e. Seek advice and counsel outside the family. Read policies that other family businesses have adopted. Visit with other families and interview them, asking such questions as: What has your experience been? What lessons have you learned? What kinds of things have you thought about? What mistakes have you made? Get the advice of your family business advisors — your lawyer, your accountant, the independent directors on your board.

f. Draft and discuss a preliminary policy statement. The draft should begin with a short statement, or preamble, describing the philosophy behind each policy. For example, a dividend policy would not begin with the formula the family would use to determine dividends; it would begin with a statement of what the family hopes to accomplish and what values it wishes to express with its dividend policy.

Remember to have someone capture the discussion on paper–that will be invaluable to you in reviewing what you’ve done and avoiding misinterpretation. It will also be invaluable to future generations, helping them to understand why you’ve made the choices you’ve made and the struggle that went into your choices, including the differing and sometimes dissenting points of view of particular family members.

g. Ask your board or outside advisors to review the draft and give input. Have you covered all the issues? Is it fair?

h. Redraft and re-discuss the policy as needed. Date each draft so that you have a recorded history of the policy. Continue to have someone record the discussions.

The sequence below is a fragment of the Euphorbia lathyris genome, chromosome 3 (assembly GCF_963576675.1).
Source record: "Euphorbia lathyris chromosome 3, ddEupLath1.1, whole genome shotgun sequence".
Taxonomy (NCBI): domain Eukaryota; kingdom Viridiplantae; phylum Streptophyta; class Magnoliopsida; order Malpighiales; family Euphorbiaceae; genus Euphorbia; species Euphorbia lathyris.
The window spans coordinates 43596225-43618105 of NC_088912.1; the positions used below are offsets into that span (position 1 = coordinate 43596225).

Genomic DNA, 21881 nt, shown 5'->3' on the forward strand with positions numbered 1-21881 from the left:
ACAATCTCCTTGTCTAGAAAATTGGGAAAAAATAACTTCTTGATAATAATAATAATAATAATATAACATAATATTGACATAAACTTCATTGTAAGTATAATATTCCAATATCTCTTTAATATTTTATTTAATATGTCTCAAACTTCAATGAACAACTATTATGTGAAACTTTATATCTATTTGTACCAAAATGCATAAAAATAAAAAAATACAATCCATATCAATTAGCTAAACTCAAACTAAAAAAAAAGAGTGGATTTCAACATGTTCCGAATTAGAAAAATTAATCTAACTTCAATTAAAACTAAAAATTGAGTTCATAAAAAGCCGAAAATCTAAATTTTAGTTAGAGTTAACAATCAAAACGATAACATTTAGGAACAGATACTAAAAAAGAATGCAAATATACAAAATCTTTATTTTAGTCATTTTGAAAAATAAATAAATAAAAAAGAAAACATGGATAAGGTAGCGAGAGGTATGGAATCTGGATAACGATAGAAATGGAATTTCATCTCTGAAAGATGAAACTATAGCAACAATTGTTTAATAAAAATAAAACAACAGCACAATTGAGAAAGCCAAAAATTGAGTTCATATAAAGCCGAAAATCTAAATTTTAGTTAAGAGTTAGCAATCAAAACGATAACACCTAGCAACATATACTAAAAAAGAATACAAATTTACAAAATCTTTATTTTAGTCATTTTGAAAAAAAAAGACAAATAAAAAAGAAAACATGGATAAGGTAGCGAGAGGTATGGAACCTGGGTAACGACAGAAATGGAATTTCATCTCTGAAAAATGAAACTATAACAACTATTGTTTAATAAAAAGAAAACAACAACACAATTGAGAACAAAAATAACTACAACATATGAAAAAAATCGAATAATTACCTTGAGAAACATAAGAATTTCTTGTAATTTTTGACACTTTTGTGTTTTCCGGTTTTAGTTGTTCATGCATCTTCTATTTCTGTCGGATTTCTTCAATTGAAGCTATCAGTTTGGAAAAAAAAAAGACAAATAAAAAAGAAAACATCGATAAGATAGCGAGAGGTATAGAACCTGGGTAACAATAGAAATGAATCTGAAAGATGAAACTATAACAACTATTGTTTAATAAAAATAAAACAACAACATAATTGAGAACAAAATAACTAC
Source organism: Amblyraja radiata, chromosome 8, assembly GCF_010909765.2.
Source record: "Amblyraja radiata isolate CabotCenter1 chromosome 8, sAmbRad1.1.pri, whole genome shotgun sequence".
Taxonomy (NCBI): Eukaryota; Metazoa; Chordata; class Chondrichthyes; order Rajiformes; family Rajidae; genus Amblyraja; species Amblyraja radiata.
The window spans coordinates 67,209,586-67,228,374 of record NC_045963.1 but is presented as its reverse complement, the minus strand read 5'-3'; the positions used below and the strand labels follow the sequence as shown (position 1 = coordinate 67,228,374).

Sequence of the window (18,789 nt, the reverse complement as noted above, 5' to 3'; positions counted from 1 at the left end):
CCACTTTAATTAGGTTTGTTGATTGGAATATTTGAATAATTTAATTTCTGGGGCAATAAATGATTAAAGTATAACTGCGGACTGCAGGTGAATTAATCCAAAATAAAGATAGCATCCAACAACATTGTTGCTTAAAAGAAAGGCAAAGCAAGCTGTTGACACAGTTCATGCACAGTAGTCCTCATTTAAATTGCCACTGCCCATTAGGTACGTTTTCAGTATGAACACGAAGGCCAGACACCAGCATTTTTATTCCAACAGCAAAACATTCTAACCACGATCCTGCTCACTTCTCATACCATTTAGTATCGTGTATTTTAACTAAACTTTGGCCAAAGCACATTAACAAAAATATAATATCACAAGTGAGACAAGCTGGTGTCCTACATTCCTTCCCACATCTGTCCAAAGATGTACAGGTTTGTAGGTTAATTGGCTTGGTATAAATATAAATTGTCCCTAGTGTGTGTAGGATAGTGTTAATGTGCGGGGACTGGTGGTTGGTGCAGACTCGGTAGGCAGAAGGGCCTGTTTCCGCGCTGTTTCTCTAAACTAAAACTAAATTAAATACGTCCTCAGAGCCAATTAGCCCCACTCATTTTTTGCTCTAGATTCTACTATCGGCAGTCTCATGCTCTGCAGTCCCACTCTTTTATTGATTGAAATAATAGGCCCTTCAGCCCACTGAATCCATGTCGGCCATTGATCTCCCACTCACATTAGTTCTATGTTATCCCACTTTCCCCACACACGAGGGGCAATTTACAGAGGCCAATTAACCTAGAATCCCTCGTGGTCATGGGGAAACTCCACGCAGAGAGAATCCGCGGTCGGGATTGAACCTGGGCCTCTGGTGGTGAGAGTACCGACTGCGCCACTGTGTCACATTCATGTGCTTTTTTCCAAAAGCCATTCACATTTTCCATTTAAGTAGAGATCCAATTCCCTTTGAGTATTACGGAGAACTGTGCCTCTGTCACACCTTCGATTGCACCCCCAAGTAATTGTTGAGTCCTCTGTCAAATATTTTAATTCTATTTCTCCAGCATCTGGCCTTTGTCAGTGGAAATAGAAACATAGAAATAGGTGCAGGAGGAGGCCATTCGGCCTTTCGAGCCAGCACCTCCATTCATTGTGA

i. Once the drafting committee has reached agreement, the document can be presented for a final decision to the appropriate body, be it the relevant members of a smaller family or medium-sized family, or the family council of a larger family.

j. Once the family or family council has reached agreement, the policy is ready to be ratified. But wait. We suggest you not ratify a policy at the same meeting at which you’ve come to agreement. Run it by the board of directors or outside advisors one more time, saying, “These are the family’s final feelings on this policy. If you see anhything glaringly wrong, please let us know. Otherwise, this is our opinion on the subject.”

k. Assuming board members or outside advisors don’t see a problem, go ahead and ratify the policy. A nice touch is to pass the final document around and have all relevant members of the family sign it.

l. Add the original policy, with its supporting documents, to your master policy manual.

Remember: Perceived justice results mostly from the process being perceived as just. Agreement on the decision-making process is more important than agreement on the policy itself.

Adapted from Developing Family Business Policies: Your Guide to the Future. Copyright 1998, Family Enterprise Publishers, Marietta GA


1. Create a decision-making environment — one where family members are willing and wanting to communicate openly with one another.

2. Involve everyone who needs to be involved.

3. Focus on the needs of the future; let go of the past.

4. Get outside input — from advisors, independent board members, other successful family businesses.

5. Don’t get “frozen into position.” Keep an open mind and hear all points of view.

6. Look at the big picture of what’s best for the whole family and for the business; avoid thinking only in terms of self-interest.

7. Let policies grow out of the values, beliefs, philosophies, and principles of the family.

8. Decide in advance how policies will be approved and enacted.